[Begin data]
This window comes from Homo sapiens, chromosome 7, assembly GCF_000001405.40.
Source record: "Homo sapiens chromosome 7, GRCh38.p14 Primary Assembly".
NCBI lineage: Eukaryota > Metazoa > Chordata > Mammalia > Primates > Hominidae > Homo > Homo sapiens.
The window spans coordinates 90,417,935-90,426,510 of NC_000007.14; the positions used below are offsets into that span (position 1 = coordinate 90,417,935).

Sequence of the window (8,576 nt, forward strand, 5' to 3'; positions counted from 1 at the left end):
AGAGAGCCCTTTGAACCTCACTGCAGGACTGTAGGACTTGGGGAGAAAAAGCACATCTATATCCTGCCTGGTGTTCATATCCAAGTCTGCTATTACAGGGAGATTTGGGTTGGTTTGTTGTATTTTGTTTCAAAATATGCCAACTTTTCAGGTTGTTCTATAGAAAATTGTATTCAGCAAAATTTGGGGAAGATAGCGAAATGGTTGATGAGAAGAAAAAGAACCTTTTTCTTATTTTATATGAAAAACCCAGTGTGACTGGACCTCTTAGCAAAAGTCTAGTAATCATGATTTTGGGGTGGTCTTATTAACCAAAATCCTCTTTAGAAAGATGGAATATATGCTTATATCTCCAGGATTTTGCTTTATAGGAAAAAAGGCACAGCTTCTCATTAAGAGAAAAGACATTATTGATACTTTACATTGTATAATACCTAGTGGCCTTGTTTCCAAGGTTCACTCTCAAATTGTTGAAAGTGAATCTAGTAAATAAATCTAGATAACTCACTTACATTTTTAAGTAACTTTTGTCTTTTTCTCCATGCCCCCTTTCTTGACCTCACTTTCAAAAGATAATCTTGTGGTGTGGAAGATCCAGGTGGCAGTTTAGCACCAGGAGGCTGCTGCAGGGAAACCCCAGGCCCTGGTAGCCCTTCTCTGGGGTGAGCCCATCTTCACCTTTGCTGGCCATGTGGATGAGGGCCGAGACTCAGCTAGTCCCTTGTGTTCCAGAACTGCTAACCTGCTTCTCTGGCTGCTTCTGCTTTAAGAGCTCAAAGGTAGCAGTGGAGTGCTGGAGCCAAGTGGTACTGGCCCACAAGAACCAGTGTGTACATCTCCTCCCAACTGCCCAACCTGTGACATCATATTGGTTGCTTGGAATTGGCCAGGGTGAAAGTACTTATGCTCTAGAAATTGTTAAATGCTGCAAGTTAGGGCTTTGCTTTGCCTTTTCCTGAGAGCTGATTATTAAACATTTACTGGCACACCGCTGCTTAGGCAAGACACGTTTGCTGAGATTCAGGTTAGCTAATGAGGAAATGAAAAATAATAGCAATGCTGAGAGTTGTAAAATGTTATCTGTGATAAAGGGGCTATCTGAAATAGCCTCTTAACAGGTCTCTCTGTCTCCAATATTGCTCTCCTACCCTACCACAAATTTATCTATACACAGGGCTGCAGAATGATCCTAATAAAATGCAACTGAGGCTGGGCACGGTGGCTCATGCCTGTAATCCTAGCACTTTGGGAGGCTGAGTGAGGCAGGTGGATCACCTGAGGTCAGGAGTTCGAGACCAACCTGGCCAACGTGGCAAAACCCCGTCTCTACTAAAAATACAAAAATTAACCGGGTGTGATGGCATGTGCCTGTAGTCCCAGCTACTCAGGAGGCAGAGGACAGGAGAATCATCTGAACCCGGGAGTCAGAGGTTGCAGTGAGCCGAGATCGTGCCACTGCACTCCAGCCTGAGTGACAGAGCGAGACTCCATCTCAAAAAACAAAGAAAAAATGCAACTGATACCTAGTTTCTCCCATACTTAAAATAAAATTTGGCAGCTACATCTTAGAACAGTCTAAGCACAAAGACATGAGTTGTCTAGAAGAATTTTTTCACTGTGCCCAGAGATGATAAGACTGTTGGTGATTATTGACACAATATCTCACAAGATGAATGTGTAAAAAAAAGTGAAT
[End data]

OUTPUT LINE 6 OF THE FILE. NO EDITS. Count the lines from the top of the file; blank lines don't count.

AGAGAGCCCTTTGAACCTCACTGCAGGACTGTAGGACTTGGGGAGAAAAAGCACATCTATATCCTGCCTGGTGTTCATATCCAAGTCTGCTATTACAGGGAGATTTGGGTTGGTTTGTTGTATTTTGTTTCAAAATATGCCAACTTTTCAGGTTGTTCTATAGAAAATTGTATTCAGCAAAATTTGGGGAAGATAGCGAAATGGTTGATGAGAAGAAAAAGAACCTTTTTCTTATTTTATATGAAAAACCCAGTGTGACTGGACCTCTTAGCAAAAGTCTAGTAATCATGATTTTGGGGTGGTCTTATTAACCAAAATCCTCTTTAGAAAGATGGAATATATGCTTATATCTCCAGGATTTTGCTTTATAGGAAAAAAGGCACAGCTTCTCATTAAGAGAAAAGACATTATTGATACTTTACATTGTATAATACCTAGTGGCCTTGTTTCCAAGGTTCACTCTCAAATTGTTGAAAGTGAATCTAGTAAATAAATCTAGATAACTCACTTACATTTTTAAGTAACTTTTGTCTTTTTCTCCATGCCCCCTTTCTTGACCTCACTTTCAAAAGATAATCTTGTGGTGTGGAAGATCCAGGTGGCAGTTTAGCACCAGGAGGCTGCTGCAGGGAAACCCCAGGCCCTGGTAGCCCTTCTCTGGGGTGAGCCCATCTTCACCTTTGCTGGCCATGTGGATGAGGGCCGAGACTCAGCTAGTCCCTTGTGTTCCAGAACTGCTAACCTGCTTCTCTGGCTGCTTCTGCTTTAAGAGCTCAAAGGTAGCAGTGGAGTGCTGGAGCCAAGTGGTACTGGCCCACAAGAACCAGTGTGTACATCTCCTCCCAACTGCCCAACCTGTGACATCATATTGGTTGCTTGGAATTGGCCAGGGTGAAAGTACTTATGCTCTAGAAATTGTTAAATGCTGCAAGTTAGGGCTTTGCTTTGCCTTTTCCTGAGAGCTGATTATTAAACATTTACTGGCACACCGCTGCTTAGGCAAGACACGTTTGCTGAGATTCAGGTTAGCTAATGAGGAAATGAAAAATAATAGCAATGCTGAGAGTTGTAAAATGTTATCTGTGATAAAGGGGCTATCTGAAATAGCCTCTTAACAGGTCTCTCTGTCTCCAATATTGCTCTCCTACCCTACCACAAATTTATCTATACACAGGGCTGCAGAATGATCCTAATAAAATGCAACTGAGGCTGGGCACGGTGGCTCATGCCTGTAATCCTAGCACTTTGGGAGGCTGAGTGAGGCAGGTGGATCACCTGAGGTCAGGAGTTCGAGACCAACCTGGCCAACGTGGCAAAACCCCGTCTCTACTAAAAATACAAAAATTAACCGGGTGTGATGGCATGTGCCTGTAGTCCCAGCTACTCAGGAGGCAGAGGACAGGAGAATCATCTGAACCCGGGAGTCAGAGGTTGCAGTGAGCCGAGATCGTGCCACTGCACTCCAGCCTGAGTGACAGAGCGAGACTCCATCTCAAAAAACAAAGAAAAAATGCAACTGATACCTAGTTTCTCCCATACTTAAAATAAAATTTGGCAGCTACATCTTAGAACAGTCTAAGCACAAAGACATGAGTTGTCTAGAAGAATTTTTTCACTGTGCCCAGAGATGATAAGACTGTTGGTGATTATTGACACAATATCTCACAAGATGAATGTGTAAAAAAAAGTGAAT